The concentration and/or amount of any therapeutic agent or other encapsulated material for a given subject composition may readily identified by routine screening in animals, e.g., rats, by screening a range of concentration and/or amounts of the material in question using appropriate assays. Known methods are also available to assay local tissue concentrations, diffusion rates from microspheres and local blood flow before and after administration of therapeutic formulations according to the invention. One such method is microdialysis, as reviewed by T. E. Robinson et al., 1991, MICRODIALYSIS IN THE NEUROSCIENCES, Techniques, volume 7, Chapter 1. The methods reviewed by Robinson may be applied, in brief, as follows. A microdialysis loop is placed in situ in a test animal. Dialysis fluid is pumped through the loop. When microspheres according to the invention are injected adjacent to the loop, released drugs are collected in the dialysate in proportion to their local tissue concentrations. The progress of diffusion of the active agents may be determined thereby with suitable calibration procedures using known concentrations of active agents.
In certain embodiments, the dosage of the subject invention may be determined by reference to the plasma concentrations of the therapeutic agent or other encapsulated materials. For example, the maximum plasma concentration (Cmax) and the area under the plasma concentration-time curve from time 0 to infinity may be used.
The polymers of the present invention may be administered by various means, depending on their intended use, as is well known in the art. For example, if subject compositions are to be administered orally, it may be formulated as tablets, capsules, granules, powders or syrups. Alternatively, formulations of the present invention may be administered parenterally as injections (intravenous, intramuscular, or subcutaneous), drop infusion preparations, or suppositories. For application by the ophthalmic mucous membrane route, subject compositions may be formulated as eyedrops or eye ointments. These formulations may be prepared by conventional means, and, if desired, the subject compositions may be mixed with any conventional additive, such as a binder, a disintegrating agent, a lubricant, a corrigent, a solubilizing agent, a suspension aid, an emulsifying agent or a coating agent.
In addition, in certain embodiments, subject compositions of the present invention maybe lyophilized or subjected to another appropriate drying technique such as spray drying.
The subject compositions may be administered once, or may be divided into a number of smaller doses to be administered at varying intervals of time, depending in part on the release rate of the compositions and the desired dosage.
Formulations useful in the methods of the present invention include those suitable for oral, nasal, topical (including buccal and sublingual), rectal, vaginal, aerosol and/or parenteral administration. The formulations may conveniently be presented in unit dosage form and may be prepared by any methods well known in the art of pharmacy. The amount of a subject composition which may be combined with a carrier material to produce a single dose vary depending upon the subject being treated, and the particular mode of administration.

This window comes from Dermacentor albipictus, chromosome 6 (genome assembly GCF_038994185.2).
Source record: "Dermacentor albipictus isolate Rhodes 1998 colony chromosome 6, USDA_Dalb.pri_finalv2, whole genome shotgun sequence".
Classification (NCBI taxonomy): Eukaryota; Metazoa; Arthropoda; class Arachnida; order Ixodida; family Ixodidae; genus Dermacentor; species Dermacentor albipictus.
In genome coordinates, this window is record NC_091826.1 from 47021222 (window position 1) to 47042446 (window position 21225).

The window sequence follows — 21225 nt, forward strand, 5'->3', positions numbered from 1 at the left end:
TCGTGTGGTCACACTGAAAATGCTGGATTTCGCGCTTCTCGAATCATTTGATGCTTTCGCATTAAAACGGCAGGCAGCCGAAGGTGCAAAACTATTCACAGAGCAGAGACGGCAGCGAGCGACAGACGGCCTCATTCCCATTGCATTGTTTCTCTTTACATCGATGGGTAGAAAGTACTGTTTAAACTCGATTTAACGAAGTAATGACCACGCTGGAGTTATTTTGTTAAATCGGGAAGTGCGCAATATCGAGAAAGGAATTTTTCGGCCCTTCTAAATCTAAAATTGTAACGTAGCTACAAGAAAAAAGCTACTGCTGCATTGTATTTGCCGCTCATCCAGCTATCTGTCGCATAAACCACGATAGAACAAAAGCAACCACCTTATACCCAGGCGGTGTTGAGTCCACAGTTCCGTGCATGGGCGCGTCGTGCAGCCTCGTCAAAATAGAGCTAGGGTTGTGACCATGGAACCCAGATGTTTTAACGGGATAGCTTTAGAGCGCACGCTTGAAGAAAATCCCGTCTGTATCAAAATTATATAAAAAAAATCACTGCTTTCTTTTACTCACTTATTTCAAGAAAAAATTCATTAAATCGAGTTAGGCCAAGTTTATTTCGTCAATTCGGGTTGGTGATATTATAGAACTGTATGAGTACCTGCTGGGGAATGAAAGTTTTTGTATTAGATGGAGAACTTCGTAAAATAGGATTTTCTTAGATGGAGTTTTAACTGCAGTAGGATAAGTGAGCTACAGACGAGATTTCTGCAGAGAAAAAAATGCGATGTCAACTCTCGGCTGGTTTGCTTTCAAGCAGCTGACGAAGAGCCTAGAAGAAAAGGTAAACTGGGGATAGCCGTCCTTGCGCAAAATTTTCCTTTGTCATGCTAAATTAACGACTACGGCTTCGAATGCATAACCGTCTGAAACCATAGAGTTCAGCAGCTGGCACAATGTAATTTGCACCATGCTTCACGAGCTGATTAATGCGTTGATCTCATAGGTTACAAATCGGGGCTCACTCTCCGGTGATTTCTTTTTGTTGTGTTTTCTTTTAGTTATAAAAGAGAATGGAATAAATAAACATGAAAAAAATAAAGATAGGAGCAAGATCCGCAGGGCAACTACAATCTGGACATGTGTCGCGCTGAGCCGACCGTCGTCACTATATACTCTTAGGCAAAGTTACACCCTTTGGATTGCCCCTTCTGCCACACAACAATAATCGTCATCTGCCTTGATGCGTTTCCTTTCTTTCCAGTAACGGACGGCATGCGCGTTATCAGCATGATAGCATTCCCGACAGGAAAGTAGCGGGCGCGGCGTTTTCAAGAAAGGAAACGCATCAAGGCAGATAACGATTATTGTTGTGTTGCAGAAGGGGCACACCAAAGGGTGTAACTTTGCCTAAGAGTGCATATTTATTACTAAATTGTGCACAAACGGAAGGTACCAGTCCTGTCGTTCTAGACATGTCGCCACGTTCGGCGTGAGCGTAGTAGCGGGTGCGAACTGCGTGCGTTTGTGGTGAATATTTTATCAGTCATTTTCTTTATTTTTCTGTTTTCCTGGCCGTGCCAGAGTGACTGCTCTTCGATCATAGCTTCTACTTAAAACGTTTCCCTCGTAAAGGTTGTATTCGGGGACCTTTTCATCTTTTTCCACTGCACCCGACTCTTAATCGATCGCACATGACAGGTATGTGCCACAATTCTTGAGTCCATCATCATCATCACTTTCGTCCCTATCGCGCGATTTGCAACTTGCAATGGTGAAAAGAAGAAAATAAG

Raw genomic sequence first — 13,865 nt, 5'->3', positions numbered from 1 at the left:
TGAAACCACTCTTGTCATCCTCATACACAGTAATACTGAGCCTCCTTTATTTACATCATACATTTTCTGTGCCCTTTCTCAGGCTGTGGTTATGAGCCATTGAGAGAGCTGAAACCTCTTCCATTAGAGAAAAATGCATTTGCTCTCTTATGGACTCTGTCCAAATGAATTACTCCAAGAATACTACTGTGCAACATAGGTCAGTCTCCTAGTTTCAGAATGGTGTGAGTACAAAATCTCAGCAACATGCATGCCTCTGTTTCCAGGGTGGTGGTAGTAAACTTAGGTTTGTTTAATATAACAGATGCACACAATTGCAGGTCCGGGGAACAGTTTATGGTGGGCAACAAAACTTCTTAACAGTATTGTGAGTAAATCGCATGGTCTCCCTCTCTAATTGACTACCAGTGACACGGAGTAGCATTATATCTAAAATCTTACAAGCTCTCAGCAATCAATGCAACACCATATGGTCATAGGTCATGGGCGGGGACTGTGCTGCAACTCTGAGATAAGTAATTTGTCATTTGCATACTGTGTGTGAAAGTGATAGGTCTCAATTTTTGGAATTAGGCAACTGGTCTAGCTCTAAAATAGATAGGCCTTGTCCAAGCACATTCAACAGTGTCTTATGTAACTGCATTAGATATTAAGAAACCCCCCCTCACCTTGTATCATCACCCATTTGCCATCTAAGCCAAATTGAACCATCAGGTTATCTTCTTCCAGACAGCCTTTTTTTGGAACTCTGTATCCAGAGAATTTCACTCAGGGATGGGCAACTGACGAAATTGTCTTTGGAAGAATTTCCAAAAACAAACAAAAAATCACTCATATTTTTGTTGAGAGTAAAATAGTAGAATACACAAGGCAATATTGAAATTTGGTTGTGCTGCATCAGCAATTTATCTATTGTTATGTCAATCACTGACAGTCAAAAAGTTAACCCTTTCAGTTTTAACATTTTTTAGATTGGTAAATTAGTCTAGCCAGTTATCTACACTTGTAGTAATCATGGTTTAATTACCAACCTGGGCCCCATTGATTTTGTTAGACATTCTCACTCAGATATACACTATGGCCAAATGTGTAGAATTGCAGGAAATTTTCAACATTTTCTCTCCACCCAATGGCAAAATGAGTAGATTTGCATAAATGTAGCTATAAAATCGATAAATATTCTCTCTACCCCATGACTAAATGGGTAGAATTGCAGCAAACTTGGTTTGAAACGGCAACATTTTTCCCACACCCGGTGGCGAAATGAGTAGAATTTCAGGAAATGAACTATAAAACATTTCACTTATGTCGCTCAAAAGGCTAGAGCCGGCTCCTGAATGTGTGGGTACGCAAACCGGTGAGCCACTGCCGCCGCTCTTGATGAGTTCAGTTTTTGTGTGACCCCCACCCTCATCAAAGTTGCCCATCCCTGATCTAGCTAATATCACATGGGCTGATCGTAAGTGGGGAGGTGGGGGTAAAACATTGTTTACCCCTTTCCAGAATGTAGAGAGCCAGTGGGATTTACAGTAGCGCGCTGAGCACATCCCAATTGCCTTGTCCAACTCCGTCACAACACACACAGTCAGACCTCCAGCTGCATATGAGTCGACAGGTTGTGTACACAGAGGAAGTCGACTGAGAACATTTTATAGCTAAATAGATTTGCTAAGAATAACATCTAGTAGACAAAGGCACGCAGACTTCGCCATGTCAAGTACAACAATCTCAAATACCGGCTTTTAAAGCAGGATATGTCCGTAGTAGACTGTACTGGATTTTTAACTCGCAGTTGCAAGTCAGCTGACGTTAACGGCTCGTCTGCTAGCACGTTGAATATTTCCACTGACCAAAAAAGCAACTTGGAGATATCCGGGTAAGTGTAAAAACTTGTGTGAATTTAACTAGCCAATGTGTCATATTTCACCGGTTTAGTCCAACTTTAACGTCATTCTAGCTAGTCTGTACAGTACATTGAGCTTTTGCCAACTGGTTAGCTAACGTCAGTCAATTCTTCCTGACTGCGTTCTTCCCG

Methods of preparing these formulations or compositions include the step of bringing into association subject compositions with the carrier and, optionally, one or more accessory ingredients. In general, the formulations are prepared by uniformly and intimately bringing into association a subject composition with liquid carriers, or finely divided solid carriers, or both, and then, if necessary, shaping the product.
Formulations suitable for oral administration may be in the form of capsules, cachets, pills, tablets, lozenges (using a flavored basis, usually sucrose and acacia or tragacanth), powders, granules, or as a solution or a suspension in an aqueous or non-aqueous liquid, or as an oil-in-water or water-in-oil liquid emulsion, or as an elixir or syrup, or as pastilles (using an inert base, such as gelatin and glycerin, or sucrose and acacia), each containing a predetermined amount of a subject composition as an active ingredient. Subject compositions of the present invention may also be administered as a bolus, electuary, or paste.
In solid dosage forms for oral administration (capsules, tablets, pills, dragees, powders, granules and the like), the subject composition is mixed with one or more pharmaceutically acceptable carriers and/or any of the following: (1) fillers or extenders, such as starches, lactose, sucrose, glucose, mannitol, and/or silicic acid; (2) binders, such as, for example, carboxymethylcellulose, alginates, gelatin, polyvinyl pyrrolidone, sucrose and/or acacia; (3) humectants, such as glycerol; (4) disintegrating agents, such as agar-agar, calcium carbonate, potato or tapioca starch, alginic acid, certain silicates, and sodium carbonate; (5) solution retarding agents, such as paraffin; (6) absorption accelerators, such as quaternary ammonium compounds; (7) wetting agents, such as, for example, acetyl alcohol and glycerol monostearate; (8) absorbents, such as kaolin and bentonite clay; (9) lubricants, such a talc, calcium stearate, magnesium stearate, solid polyethylene glycols, sodium lauryl sulfate, and mixtures thereof, and (10) coloring agents. In the case of capsules, tablets and pills, the pharmaceutical compositions may also comprise buffering agents. Solid compositions of a similar type may also be employed as fillers in soft and hard-filled gelatin capsules using lactose or milk sugars, as well as high molecular weight polyethylene glycols and the like.